The mask material should be self supportive and essentially impervious so as to prevent the paint or finish coat from penetrating and covering the adhesive-free area of the metal foil. Preferred materials are plastic films, either thermoplastic or thermoset, such as polyamides, polyimides, polyethylenes and other olefinic polymers, polycarbonates, polyethylene terphathalates. Cellulosic films may also be used. Additionally, various coated papers, woven and non woven fabrics which are impervious to the finish coat may also be used. Likewise, if desired, one may also use a metal foil layer for the mask layer.
The tape system may vary in width depending upon that desired or required for the application. The tape should be sufficiently wide so that the EMI shield to which it is mated has an adequate adhesive free foil surface to contact. Generally, the tape may be from about 0.25 inches to about 12 inches in width. Preferably, the tape is from about 0.75 inches to about 4 inches in width.
The thickness of tape before application to a substrate should be about 0.003 inches to 0.015 inches (including the release layer). Preferably, the tape is less than, 0.010 inches thick.
A tape according to the invention may be formed by several different processes. One such process is to form the tape as a laminate as follows:
A metal foil of tinned copper about 1.5 inches in width is coated on one side with an electrically conductive pressure sensitive acrylic adhesive. A release paper is then placed over the adhesive to prevent its premature adherence to a substrate. Two adhesive strips formed of a pressure sensitive non conductive acrylic adhesive are then coated along the opposite side of the foil. The strips, approximately 0.125 inches in width, are spaced apart so as to form at least one adhesive free area about 0.5 inches in width on the central portion of foil surface. Additionally, the strips are spaced or indented from the outer edges of the foil layer by about 0.125 inches. A mask layer formed of a MYLAR® film, about 1.25 inches in width is centered over the strips and adhered thereto.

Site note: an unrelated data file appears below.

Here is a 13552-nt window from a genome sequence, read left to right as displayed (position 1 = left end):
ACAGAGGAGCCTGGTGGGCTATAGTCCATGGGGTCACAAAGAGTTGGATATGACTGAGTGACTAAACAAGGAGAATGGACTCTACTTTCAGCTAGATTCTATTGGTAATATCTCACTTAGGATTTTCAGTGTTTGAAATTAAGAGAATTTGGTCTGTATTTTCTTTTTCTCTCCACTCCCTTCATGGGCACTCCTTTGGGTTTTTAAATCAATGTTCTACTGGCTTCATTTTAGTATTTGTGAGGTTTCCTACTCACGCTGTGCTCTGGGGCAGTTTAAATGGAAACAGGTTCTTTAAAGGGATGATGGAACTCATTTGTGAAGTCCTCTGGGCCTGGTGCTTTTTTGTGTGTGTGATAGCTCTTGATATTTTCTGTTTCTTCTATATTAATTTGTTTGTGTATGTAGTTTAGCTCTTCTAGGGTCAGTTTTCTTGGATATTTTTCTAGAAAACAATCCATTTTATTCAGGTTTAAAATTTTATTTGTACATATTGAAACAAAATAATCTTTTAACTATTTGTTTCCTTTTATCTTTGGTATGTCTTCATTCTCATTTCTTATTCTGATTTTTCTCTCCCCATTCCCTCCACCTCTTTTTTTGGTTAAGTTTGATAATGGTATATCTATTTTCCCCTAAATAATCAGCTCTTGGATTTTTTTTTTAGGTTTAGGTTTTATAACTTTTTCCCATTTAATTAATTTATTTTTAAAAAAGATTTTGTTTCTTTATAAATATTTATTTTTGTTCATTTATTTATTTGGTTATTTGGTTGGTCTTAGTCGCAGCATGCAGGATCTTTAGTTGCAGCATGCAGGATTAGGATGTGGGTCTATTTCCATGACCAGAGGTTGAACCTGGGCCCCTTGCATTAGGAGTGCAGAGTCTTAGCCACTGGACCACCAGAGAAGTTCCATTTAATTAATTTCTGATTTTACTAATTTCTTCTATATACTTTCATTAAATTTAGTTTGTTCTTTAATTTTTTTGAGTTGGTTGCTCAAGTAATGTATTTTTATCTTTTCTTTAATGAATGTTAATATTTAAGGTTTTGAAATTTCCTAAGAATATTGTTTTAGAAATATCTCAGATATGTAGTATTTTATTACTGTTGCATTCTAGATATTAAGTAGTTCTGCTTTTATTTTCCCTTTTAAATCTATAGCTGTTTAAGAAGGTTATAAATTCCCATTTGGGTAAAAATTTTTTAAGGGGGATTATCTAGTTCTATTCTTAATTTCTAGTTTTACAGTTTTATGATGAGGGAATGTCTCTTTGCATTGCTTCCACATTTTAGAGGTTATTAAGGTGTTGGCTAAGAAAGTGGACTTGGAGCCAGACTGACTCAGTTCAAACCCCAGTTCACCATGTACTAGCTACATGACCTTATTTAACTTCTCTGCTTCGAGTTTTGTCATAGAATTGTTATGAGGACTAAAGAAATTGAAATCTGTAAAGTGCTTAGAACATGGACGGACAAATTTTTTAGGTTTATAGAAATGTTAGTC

The tape is mounted by cutting the tape to length, peeling the release layer from the conductive adhesive layer and adhering the tape to the substrate. The substrate, such as a computer cabinet, is then treated with a finishing coat, such as paint such that it covers the entire tape surface.
After allowing the paint to a dry and/or cure, the mask portion is stripped from the tape to expose the adhesive free area. An EMI shielding device, such as a conductive elastomeric or metal mesh gasket, is then attached to the adhesive free area and the substrate is then mated with another substrate, such as a cabinet door to complete the installation.